For a marked point pattern,
estimate the multitype K function
which counts the expected number of points of subset J
within a given distance from a typical point in subset
The observed point pattern, from which an estimate of the multitype K function KIJ(r) will be computed. It must be a marked point pattern. See under Details.
Subset index specifying the points of
Subset index specifying the points in
numeric vector. The values of the argument r at which the multitype K function KIJ(r) should be evaluated. There is a sensible default. First-time users are strongly advised not to specify this argument. See below for important conditions on r.
This argument is for internal use only.
A character vector containing any selection of the
Kest (for unmarked point
multitype point patterns) to arbitrary marked point patterns.
Suppose X[I], X[J] are subsets, possibly overlapping, of a marked point process. The multitype K function is defined so that lambda[J] KIJ(r) equals the expected number of additional random points of X[J] within a distance r of a typical point of X[I]. Here lambda[J] is the intensity of X[J] i.e. the expected number of points of X[J] per unit area. The function KIJ is determined by the second order moment properties of X.
X must be a point pattern (object of class
"ppp") or any data that are acceptable to
J specify two subsets of the
point pattern. They may be any type of subset indices, for example,
logical vectors of length equal to
or integer vectors with entries in the range 1 to
npoints(X), or negative integer vectors.
J may be functions
that will be applied to the point pattern
X to obtain
index vectors. If
I is a function, then evaluating
I(X) should yield a valid subset index. This option
is useful when generating simulation envelopes using
r is the vector of values for the
distance r at which KIJ(r) should be evaluated.
It is also used to determine the breakpoints
(in the sense of
for the computation of histograms of distances.
First-time users would be strongly advised not to specify
However, if it is specified,
r must satisfy
r = 0,
max(r) must be larger than the radius of the largest disc
contained in the window.
This algorithm assumes that
X can be treated
as a realisation of a stationary (spatially homogeneous)
random spatial point process in the plane, observed through
a bounded window.
The window (which is specified in
may have arbitrary shape.
Biases due to edge effects are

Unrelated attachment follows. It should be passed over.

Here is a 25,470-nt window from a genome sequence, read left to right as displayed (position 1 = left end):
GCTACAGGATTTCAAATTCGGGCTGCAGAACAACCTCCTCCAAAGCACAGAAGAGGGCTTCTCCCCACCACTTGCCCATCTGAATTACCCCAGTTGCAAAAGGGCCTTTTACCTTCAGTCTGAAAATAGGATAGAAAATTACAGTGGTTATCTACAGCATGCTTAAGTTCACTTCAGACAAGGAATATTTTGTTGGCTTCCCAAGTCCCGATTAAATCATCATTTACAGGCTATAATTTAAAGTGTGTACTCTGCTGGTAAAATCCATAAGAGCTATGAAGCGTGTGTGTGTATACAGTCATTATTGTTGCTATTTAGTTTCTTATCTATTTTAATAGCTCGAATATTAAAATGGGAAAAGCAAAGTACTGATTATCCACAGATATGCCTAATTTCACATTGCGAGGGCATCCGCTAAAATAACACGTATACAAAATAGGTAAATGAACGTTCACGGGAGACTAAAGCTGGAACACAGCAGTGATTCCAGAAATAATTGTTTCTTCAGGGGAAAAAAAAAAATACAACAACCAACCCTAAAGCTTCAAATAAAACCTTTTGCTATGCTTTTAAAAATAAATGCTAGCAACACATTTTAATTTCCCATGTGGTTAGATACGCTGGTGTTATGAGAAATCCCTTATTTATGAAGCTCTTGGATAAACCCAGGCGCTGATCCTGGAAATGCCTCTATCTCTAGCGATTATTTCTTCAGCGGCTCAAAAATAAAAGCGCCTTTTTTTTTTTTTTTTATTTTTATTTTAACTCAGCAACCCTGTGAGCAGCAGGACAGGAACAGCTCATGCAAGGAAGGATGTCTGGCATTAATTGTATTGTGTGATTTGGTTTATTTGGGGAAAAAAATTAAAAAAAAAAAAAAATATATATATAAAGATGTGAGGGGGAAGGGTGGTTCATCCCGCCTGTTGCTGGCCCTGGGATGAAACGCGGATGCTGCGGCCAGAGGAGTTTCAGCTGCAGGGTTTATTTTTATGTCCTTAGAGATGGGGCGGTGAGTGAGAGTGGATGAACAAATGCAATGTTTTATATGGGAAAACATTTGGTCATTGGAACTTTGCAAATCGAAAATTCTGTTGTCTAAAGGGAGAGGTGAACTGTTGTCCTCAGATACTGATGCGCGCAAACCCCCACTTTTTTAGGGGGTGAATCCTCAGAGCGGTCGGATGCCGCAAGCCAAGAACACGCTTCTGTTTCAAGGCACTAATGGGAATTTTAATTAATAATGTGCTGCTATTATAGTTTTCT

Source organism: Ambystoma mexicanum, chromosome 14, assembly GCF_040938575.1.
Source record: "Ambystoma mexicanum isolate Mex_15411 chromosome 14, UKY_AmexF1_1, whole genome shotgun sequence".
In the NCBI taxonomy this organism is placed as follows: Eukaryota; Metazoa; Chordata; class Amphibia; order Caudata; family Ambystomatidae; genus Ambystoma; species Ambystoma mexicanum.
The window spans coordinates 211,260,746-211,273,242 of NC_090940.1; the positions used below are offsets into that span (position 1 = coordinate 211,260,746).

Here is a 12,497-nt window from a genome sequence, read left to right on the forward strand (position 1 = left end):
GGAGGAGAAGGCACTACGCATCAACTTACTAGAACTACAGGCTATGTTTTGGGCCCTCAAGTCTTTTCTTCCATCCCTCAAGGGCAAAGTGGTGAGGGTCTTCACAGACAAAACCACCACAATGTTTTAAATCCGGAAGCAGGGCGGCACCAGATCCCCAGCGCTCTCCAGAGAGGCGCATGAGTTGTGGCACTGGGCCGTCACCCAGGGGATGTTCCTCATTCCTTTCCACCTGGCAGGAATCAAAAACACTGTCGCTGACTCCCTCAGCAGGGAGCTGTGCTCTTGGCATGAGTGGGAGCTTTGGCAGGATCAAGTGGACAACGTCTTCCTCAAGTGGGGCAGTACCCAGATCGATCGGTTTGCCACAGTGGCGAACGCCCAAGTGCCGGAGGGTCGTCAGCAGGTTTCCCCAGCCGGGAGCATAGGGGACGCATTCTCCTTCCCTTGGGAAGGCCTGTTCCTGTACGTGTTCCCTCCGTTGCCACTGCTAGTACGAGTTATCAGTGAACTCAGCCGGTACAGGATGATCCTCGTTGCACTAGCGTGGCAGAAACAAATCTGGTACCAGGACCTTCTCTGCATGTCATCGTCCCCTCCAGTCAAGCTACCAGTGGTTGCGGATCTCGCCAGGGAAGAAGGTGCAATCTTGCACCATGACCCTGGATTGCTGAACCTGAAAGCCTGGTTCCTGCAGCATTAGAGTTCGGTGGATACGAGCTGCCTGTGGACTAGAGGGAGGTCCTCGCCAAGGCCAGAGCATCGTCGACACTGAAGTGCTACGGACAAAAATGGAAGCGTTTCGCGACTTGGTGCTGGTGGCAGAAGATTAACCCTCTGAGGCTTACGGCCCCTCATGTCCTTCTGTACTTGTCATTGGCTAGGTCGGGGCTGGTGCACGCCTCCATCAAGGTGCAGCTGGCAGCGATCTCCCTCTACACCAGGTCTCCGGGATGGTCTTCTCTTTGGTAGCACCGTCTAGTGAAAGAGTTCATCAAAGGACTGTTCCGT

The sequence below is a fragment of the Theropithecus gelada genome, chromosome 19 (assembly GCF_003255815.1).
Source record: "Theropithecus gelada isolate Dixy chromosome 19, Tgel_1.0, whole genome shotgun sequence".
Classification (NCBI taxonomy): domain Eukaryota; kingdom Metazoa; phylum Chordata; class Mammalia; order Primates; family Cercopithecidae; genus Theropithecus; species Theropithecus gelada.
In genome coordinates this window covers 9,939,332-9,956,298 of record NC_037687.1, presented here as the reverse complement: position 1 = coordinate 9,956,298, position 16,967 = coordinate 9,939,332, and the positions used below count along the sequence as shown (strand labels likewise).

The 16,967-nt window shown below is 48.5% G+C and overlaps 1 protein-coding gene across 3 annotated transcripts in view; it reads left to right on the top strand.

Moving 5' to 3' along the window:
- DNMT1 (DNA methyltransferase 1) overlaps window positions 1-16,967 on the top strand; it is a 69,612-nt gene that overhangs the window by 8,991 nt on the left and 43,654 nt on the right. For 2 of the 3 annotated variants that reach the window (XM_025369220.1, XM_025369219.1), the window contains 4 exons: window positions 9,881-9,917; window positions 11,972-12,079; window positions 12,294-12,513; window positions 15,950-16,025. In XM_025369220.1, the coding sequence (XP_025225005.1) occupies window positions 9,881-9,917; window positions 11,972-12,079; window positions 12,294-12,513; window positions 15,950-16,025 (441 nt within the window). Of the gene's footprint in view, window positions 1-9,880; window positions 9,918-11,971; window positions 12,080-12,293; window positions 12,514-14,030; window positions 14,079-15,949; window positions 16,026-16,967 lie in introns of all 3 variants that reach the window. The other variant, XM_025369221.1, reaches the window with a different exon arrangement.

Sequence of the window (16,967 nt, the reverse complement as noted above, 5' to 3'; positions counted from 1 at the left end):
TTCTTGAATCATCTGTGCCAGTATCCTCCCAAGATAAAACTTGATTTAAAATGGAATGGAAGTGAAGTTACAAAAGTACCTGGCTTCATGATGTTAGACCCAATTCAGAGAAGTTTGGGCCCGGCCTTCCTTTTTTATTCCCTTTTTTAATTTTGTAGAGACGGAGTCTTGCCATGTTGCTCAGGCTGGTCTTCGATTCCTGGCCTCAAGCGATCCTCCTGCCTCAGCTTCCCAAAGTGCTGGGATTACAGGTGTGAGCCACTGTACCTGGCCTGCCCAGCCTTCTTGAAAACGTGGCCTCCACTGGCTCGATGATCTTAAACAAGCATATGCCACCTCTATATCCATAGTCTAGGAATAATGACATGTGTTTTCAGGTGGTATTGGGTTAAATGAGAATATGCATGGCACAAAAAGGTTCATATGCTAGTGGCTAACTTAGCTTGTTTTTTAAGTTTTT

treated in the same manner as in
The edge corrections implemented here are
the border method or “reduced sample” estimator (see Ripley, 1988). This is the least efficient (statistically) and the fastest to compute. It can be computed for a window of arbitrary shape.
Ripley's isotropic correction (see Ripley, 1988; Ohser, 1983). This is currently implemented only for rectangular and polygonal windows.
Translation correction (Ohser, 1983). Implemented for all window geometries.
The pair correlation function
pcf can also be applied to the
An object of class
Essentially a data frame containing numeric columns
the values of the argument r at which the function KIJ(r) has been estimated
the theoretical value of KIJ(r) for a marked Poisson process, namely pi * r^2
together with a column or columns named
according to the selected edge corrections. These columns contain
estimates of the function KIJ(r)
obtained by the edge corrections named.
ratio=TRUE then the return value also has two
containing the numerators and denominators of each
estimate of K(r).
The function KIJ is not necessarily differentiable.
The border correction (reduced sample) estimator of KIJ used here is pointwise approximately unbiased, but need not be a nondecreasing function of r, while the true KIJ must be nondecreasing.
Cressie, N.A.C. Statistics for spatial data. John Wiley and Sons, 1991.
Diggle, P.J. Statistical analysis of spatial point patterns. Academic Press, 1983.
Diggle, P. J. (1986). Displaced amacrine cells in the retina of a rabbit : analysis of a bivariate spatial point pattern. J. Neurosci. Meth. 18, 115–125.
Harkness, R.D and Isham, V. (1983) A bivariate spatial point pattern of ants' nests. Applied Statistics 32, 293–303
Lotwick, H. W. and Silverman, B. W. (1982). Methods for analysing spatial processes of several types of points. J. Royal Statist. Soc. Ser. B 44, 406–413.
Ripley, B.D. Statistical inference for spatial processes. Cambridge University Press, 1988.
Stoyan, D, Kendall, W.S. and Mecke, J. Stochastic geometry and its applications. 2nd edition. Springer Verlag, 1995.
Van Lieshout, M.N.M. and Baddeley, A.J. (1999) Indices of dependence between types in multivariate point patterns. Scandinavian Journal of Statistics 26, 511–532.
1 2 3 4 5 6 7 8 9 10